Burundi: The Catholic Church believes it’s not the appropriate time to make changes to the constitution


Since May 1, 2018, Burundi is in the midst of a referendum campaign in order to decide whether or not to amend the 2005 Constitution that has resulted from the Arusha Agreement signed in 2000. The Accord ended the terrible ethnic war that followed the assassination of President Melchior Ndadaye in 1993. The Catholic Church believes that this is not the right moment to make profound changes to the Basic Law.

In a statement released Wednesday, the Burundi Episcopal Conference (CECAB) fears that the country may go adrift. The president of the Conference, Bishop Joachim Ntahondereye, who read the statement, wonders whether the project initiators have at least at least taken into account article 299 of the current constitution which stipulates specifically that « No revision procedure shall be entertained that endangers national unity, the cohesion of the Burundian people, the secularity of the State, the reconciliation, the democracy, the territorial integrity of the Republic. »

According to the president of CECAB, the revision seems to have « worsened divisions among Burundians instead of uniting them ». He considers that since 2015 the democratic process based on the Arusha Agreement, pillar of peace and stability, has been put to the test. « Since that year, divisions have broken out within many political parties including the ruling one, associations and the country’s governing bodies. So far, no solution has been found since the efforts for dialogue have been doomed to failure, « he regrets.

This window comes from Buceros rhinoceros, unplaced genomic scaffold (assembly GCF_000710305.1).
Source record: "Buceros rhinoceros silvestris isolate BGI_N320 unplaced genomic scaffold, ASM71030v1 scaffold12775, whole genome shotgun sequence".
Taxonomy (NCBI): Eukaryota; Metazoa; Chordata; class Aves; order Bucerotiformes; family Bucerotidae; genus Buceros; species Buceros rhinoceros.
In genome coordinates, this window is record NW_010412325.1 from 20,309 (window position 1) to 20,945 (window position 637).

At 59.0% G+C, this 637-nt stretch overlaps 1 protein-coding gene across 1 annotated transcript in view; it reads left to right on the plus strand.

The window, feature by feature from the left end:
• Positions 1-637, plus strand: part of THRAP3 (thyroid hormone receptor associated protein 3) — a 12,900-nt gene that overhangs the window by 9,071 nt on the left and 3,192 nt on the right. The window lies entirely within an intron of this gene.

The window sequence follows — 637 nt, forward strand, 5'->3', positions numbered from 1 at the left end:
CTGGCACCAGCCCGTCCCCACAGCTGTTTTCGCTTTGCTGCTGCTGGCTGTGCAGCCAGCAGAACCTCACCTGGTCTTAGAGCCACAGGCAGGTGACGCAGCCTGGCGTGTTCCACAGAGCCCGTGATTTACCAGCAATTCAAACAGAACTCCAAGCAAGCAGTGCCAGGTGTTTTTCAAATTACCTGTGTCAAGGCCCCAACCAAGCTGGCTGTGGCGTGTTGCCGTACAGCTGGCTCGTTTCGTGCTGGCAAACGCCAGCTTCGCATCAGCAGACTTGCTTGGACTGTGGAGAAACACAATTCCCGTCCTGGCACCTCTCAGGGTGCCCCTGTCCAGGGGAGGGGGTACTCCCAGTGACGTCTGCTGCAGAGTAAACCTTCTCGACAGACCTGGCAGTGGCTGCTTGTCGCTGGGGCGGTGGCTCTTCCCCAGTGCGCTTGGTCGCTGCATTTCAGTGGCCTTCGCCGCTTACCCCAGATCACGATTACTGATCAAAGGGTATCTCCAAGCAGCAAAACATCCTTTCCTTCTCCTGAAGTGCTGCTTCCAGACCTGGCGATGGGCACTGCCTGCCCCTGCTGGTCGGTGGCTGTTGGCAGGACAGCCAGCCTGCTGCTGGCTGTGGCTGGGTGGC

The population lives in fear

In addition to the problem of more than 400,000 Burundians who fled to neighboring countries since the outbreak of the crisis in 2015 (UN reports), CECAB is also concerned that many citizens in the country are living in fear to such an extent that they « dare not express their opinions openly ». Bishop Ntahondereye points to a category of Burundians; « This fear is often caused by the language, attitude and behavior of some Burundians who use violence or abuse of power to suppress the freedom of expression and opinion of their political opponents, » he says. Recalling what is stipulated in article 299 cited above, the bishop considers that the Constitution should not be revised during a period of crisis. He urges the population not to panic and to remain united: « the elections take place and life goes on regardless of the results, » he advises.

The Church’s statements to demand respect for the Arusha Agreement have multiplied since President Pierre Nkurunziza announced he would run for the third term in 2015. It has been repeatedly accused by the Burundian government of supporting the opposition and being against democratically elected institutions.


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